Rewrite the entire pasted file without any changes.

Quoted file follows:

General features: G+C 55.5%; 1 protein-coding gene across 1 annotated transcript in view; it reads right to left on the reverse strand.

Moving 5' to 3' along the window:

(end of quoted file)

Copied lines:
General features: G+C 55.5%; 1 protein-coding gene across 1 annotated transcript in view; it reads right to left on the reverse strand.

Moving 5' to 3' along the window: